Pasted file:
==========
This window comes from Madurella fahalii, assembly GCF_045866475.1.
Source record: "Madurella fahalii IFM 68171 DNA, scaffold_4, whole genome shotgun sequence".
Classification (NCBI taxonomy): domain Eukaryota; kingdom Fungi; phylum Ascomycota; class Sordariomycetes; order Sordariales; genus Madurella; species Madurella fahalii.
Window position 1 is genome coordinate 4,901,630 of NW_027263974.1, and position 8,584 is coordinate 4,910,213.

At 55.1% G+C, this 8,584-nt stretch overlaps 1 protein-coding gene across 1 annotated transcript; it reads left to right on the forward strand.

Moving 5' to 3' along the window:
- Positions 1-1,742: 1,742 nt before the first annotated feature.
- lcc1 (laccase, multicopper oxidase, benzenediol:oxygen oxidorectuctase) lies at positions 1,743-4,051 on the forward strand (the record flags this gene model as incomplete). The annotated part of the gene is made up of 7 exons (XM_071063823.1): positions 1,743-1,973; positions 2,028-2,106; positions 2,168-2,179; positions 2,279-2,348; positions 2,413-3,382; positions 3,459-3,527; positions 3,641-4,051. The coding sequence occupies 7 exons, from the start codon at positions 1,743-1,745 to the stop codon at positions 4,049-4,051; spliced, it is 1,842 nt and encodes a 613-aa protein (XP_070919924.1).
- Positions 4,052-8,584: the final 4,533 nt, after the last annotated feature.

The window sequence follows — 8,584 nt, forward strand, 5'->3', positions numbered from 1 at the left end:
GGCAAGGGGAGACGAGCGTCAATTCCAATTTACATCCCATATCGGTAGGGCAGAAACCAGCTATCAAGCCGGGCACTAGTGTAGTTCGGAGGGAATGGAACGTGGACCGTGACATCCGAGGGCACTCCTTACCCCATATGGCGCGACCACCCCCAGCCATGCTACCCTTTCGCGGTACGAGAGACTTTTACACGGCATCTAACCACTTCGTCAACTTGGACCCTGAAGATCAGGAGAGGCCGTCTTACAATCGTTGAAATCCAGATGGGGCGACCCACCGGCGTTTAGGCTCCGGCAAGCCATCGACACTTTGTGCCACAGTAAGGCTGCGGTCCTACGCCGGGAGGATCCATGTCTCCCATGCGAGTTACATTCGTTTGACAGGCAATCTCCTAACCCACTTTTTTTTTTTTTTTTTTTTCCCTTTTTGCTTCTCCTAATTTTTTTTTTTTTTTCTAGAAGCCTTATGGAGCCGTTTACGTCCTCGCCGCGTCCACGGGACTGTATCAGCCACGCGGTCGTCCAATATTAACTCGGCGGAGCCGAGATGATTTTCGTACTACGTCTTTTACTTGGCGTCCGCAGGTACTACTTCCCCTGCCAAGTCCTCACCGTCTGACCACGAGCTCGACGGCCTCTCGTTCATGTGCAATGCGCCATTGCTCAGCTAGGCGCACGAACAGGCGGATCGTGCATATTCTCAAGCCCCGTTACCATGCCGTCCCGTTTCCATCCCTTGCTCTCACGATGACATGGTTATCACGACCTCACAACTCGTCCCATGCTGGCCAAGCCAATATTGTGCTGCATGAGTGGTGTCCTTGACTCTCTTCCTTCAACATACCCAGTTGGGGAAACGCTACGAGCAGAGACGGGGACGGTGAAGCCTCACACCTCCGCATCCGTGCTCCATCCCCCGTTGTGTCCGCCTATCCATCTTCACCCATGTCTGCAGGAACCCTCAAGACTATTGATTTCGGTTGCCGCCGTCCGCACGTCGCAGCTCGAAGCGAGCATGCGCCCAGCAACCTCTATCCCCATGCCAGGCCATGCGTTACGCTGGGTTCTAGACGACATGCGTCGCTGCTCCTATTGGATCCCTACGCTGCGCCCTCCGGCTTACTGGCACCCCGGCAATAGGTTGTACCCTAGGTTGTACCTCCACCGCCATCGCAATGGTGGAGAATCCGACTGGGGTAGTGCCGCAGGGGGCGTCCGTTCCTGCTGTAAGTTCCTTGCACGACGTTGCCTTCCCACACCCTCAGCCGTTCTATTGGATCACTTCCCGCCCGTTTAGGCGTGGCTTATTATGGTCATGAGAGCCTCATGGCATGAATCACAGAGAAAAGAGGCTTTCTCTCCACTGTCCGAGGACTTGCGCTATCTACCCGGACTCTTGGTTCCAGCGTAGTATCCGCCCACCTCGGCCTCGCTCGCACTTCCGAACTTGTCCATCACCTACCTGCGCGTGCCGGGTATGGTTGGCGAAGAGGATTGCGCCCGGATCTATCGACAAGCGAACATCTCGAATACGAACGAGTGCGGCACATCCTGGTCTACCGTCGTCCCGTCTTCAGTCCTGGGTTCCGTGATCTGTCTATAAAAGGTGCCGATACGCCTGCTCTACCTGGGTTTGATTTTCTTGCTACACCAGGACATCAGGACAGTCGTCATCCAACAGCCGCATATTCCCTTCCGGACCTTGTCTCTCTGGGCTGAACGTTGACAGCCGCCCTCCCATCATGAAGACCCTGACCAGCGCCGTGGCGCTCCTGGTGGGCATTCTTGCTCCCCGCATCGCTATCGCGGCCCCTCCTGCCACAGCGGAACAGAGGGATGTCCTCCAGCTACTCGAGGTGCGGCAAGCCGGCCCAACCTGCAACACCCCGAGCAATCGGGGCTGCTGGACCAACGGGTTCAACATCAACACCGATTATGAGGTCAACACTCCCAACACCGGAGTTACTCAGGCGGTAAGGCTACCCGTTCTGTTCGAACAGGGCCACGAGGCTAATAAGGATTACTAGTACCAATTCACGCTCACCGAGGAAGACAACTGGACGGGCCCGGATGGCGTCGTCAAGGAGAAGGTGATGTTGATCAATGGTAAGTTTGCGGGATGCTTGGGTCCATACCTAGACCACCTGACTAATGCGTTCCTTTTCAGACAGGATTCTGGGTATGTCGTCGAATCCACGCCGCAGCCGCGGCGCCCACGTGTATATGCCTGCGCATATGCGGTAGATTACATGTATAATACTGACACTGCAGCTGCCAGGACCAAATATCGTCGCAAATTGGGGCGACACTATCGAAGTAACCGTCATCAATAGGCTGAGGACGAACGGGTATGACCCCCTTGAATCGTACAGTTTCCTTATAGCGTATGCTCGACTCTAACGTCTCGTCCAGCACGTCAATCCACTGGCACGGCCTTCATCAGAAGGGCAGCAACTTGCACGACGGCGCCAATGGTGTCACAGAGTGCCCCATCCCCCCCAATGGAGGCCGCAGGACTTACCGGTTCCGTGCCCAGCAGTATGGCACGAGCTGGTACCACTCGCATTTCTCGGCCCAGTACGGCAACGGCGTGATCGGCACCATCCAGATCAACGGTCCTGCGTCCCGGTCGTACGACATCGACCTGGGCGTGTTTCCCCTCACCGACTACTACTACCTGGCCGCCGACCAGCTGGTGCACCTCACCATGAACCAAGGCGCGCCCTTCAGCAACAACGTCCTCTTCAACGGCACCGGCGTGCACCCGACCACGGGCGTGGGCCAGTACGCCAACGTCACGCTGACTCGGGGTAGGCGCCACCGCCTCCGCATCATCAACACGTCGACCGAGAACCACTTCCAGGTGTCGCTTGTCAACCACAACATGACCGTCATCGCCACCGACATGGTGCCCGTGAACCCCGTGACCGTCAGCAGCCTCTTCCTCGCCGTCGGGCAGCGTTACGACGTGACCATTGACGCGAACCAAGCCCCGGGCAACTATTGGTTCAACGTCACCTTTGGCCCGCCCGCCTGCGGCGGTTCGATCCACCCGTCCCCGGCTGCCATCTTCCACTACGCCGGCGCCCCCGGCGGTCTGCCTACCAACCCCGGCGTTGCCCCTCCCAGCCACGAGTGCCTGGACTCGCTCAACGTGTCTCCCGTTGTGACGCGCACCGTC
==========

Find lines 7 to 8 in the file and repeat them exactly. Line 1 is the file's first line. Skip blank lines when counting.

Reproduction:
- Positions 1-1,742: 1,742 nt before the first annotated feature.
- lcc1 (laccase, multicopper oxidase, benzenediol:oxygen oxidorectuctase) lies at positions 1,743-4,051 on the forward strand (the record flags this gene model as incomplete). The annotated part of the gene is made up of 7 exons (XM_071063823.1): positions 1,743-1,973; positions 2,028-2,106; positions 2,168-2,179; positions 2,279-2,348; positions 2,413-3,382; positions 3,459-3,527; positions 3,641-4,051. The coding sequence occupies 7 exons, from the start codon at positions 1,743-1,745 to the stop codon at positions 4,049-4,051; spliced, it is 1,842 nt and encodes a 613-aa protein (XP_070919924.1).